Contractors involved in the construction of Hornsea Two
Siemens Gamesa was awarded a contract to supply 165 wind turbines for the Hornsea Two wind power plant in the United Kingdom. Turbine blades will be manufactured at its facility in Hull, and the company plans to begin installing the turbines in 2021. The RPS Group was tasked with conducting environmental impact assessments on all the Hornsea projects. In August 2018, Balfour Beatty was awarded the contract to build the onshore substation for the project, which will be completed in 2022.
As part of an agreement with Ørsted signed in February 2018, Prysmian Group was awarded a contract for the design, manufacture, supply, and testing of submarine inter-array cable systems. For the Hornsea Project Two, JDR Cable Systems was awarded a contract in August 2018 to supply inter-array cables and perform termination work. The contract was signed in August 2018.
ABB has been awarded a contract worth $150 million to connect the Hornsea Project Two wind farm to the United Kingdom’s power grid. For the project site, Fugro was contracted by Ørsted in July 2018 to conduct marine site characterisation work, which included geotechnical site investigation, as well as other services.
Hornsea Project Two wind farm offshore substations and reactive compensation stations were designed by Semco Maritime, who was hired as an electrical engineering consultant (EEC) to develop mechanical and electrical basic engineering designs for the wind farm’s offshore substation and reactive compensation station. In November 2018, Ørsted awarded a contract to Nexans for the supply of 200km of 245kV HVAC subsea export cable for the near-shore section of the Hornsea 2 wind farm. The contract was signed in 2018.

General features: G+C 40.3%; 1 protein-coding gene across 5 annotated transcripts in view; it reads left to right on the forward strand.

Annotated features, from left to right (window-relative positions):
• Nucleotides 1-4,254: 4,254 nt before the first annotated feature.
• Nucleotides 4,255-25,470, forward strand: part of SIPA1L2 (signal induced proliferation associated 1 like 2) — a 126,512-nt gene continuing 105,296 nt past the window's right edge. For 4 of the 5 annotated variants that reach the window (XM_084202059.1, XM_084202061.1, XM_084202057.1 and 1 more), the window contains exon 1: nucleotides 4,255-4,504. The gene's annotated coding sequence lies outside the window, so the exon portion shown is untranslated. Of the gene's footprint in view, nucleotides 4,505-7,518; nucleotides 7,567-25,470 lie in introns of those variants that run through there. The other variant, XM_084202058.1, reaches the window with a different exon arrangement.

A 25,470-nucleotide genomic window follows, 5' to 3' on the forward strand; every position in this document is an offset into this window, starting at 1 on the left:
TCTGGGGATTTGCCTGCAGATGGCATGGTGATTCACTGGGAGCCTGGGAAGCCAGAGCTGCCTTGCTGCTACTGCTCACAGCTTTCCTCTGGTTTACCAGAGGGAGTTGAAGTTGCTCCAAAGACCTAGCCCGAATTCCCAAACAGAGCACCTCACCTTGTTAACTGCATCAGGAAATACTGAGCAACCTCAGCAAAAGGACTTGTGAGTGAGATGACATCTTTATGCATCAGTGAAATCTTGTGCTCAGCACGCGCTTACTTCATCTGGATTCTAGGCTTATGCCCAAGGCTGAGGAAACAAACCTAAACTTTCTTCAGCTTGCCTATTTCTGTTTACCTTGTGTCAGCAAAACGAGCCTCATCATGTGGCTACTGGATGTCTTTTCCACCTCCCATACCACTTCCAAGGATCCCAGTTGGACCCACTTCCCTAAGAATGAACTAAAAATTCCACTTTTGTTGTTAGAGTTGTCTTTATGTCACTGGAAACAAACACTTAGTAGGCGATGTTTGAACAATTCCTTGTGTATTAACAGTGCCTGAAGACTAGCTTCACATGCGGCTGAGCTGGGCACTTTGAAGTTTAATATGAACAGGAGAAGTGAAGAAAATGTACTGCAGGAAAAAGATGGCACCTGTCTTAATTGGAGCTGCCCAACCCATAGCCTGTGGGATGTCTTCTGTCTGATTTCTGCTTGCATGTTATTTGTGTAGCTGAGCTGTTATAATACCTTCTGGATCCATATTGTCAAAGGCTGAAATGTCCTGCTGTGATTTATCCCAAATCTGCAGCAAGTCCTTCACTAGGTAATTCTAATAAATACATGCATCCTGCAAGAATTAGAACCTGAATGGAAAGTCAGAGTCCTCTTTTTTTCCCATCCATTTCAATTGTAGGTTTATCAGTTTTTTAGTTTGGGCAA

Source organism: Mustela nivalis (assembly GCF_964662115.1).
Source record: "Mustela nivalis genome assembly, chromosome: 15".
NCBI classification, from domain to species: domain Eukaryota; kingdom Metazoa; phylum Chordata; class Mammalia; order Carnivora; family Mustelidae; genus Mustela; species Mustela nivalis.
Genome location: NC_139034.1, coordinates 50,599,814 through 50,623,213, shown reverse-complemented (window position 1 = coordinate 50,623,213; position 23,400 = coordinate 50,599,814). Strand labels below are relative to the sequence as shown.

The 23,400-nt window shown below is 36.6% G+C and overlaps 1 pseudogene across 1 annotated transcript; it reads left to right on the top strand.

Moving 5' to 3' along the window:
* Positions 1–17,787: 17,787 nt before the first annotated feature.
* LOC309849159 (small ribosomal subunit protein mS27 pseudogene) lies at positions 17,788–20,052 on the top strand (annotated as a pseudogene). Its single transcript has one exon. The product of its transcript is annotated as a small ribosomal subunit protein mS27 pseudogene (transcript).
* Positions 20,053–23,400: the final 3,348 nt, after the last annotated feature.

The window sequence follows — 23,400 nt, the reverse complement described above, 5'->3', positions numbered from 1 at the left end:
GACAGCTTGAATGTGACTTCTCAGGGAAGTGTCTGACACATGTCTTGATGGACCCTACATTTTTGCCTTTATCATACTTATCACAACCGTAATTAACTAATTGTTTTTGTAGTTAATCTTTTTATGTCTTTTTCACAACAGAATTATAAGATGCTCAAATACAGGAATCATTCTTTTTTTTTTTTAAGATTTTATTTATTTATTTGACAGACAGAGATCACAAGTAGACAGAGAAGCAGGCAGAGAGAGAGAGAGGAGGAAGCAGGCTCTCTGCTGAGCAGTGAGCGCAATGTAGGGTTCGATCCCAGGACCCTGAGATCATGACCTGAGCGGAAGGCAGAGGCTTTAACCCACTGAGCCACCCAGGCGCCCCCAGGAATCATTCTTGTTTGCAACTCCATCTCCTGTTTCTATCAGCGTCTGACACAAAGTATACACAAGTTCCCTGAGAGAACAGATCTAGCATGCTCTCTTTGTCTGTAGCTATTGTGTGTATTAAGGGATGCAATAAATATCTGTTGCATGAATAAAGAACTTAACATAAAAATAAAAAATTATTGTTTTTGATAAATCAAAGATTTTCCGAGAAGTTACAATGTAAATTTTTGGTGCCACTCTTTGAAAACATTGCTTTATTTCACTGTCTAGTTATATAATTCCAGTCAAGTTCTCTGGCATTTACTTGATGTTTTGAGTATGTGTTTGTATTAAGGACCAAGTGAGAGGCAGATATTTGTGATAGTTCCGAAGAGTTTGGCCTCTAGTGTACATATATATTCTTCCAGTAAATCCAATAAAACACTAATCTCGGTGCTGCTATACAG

It was announced in June 2020 that CHC Helicopter had been contracted by Ørsted to provide aviation services during the construction and operation phases of the Hornsea Two offshore wind farm. The Leonardo AW139 and AW169 will be used for cargo flights as well as crew transfers, according to the company. In 2019, a helicopter terminal and personnel handling facility adjacent to the Hornsea Two onshore construction site officially opened its doors to the general public.
An agreement with Fussey Engineering for the supply and installation of steel framework and cladding at the National Grid 400kV substation site has also been signed. AMS Trenchless Specialists was contracted to perform horizontal directional drilling (HDD) at the Horseshoe Point landfall site in order to install ducting and cables.
In conclusion, a further two projects in the Hornsea Zone are currently in the planning stage, with Hornsea 3 receiving a Development Consent Order in December 2020 and Hornsea 4 currently in the planning stage of the planning process. The projects would make a significant contribution to the UK government’s goal of achieving net-zero emissions by 2050. The building of offshore wind farms, which takes years and entails significant risks and expenses, is a primary focus for Ørsted, along with other large utilities. As soon as the wind farms are connected to the grid and start producing power on a consistent basis, they can be sold to infrastructure investors and pension funds at a high profit. As authorities look for alternatives to fossil fuels, renewable and low-carbon energy enterprises are drawing high valuations from cash-rich investors who predict consistent development in the sector.